The writer, a Los Angeles freelancer and former Detroit News business reporter. He blogs at StarkmanApproved.com.
By Eric Starkman
Let’s cut Ford executive chairman Bill Ford some slack. The billionaire’s $17.3 million in compensation last year included $636,395 for personal use of aircraft, which spared him having to mix with the little people at 35,000 feet. Being born a Ford confers many privileges, so it’s understandable that Bill goes through life with a sense of entitlement.
Ford betrayed his entitlement in a recent interview with the New York Times, when he complained electric vehicles have become too politicized.
“Some of the red states say this is just like the vaccine, and it’s being shoved down our throat by the government, and we don’t want it,” Ford told the Times. “I never thought I would see the day when our products were so heavily politicized, but they are.”
At a town hall meeting with employees last month, Ford railed about politicians weighing in on the UAW strike, and this was even before President Biden made a cameo appearance in Detroit with striking UAW workers.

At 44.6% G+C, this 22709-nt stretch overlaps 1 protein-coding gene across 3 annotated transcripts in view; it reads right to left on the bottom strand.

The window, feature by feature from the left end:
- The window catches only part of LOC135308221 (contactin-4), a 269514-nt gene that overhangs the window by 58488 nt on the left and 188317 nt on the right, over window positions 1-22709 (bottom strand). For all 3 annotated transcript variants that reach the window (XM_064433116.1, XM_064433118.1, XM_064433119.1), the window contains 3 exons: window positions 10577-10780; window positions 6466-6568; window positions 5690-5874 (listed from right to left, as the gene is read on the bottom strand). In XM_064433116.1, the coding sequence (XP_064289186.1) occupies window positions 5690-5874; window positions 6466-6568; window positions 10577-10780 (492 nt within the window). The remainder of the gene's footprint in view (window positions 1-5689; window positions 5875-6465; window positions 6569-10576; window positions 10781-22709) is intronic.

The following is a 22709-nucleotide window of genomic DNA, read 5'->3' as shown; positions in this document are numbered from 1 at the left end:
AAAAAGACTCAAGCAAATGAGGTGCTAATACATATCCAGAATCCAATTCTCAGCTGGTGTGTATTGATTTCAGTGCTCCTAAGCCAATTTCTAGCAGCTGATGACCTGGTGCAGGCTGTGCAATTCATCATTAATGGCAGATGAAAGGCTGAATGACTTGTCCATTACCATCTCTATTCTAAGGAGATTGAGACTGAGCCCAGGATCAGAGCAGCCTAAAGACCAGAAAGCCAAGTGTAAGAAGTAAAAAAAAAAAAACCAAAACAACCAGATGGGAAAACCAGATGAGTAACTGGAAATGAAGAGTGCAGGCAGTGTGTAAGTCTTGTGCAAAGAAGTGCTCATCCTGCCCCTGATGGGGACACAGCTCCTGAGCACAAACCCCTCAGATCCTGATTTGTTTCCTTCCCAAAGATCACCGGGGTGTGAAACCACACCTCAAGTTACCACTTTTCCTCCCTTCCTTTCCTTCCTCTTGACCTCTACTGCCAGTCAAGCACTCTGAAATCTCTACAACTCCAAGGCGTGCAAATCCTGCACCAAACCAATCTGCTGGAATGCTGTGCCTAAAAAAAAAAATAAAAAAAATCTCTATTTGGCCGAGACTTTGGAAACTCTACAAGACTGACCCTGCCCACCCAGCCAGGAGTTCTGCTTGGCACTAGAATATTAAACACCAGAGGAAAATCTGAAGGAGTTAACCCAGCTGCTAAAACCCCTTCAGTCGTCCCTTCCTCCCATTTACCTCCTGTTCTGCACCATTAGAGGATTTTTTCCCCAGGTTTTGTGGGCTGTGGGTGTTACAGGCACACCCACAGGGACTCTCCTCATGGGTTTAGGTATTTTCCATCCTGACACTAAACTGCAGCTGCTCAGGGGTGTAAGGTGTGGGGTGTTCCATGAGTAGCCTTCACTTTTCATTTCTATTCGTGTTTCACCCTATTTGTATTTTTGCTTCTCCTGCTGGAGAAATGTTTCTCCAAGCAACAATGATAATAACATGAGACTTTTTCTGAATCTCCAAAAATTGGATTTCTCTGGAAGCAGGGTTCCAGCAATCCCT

"What does anger me is the behavior of the politicians. Honestly, it's a circus we don't need because it doesn't help our employees and it doesn't help our company," Ford said, according to a transcript obtained by the Detroit Free Press.
I share Ford’s feigned disdain for politicians, which is why in the more than two decades I ran my New York-based public relations firm, I never sought out government grants.
Ford Motor Co. has no such qualms.
According to Good Jobs First, which tracks companies that sponge of taxpayers, Ford has received $7.7 billion in government handouts since 2010, making it the No. 3 ranked corporate moocher.
Ford’s electric Mustang Mach-E, which the company proudly manufactures in Mexico, is eligible for a $7,500 tax credit. Without that incentive, Ford would have even more difficulty unloading its electric Mustangs, which the Wall Street Journal reported there is now a 3½-month supply, more than double the industry average.
Let’s not forget the $110 million in public funds that subsidized construction of Ford Field, home of the Ford family’s Detroit Lions.
Politicians were responsible for all the taxpayer largesse that’s helped enrich Ford and his family.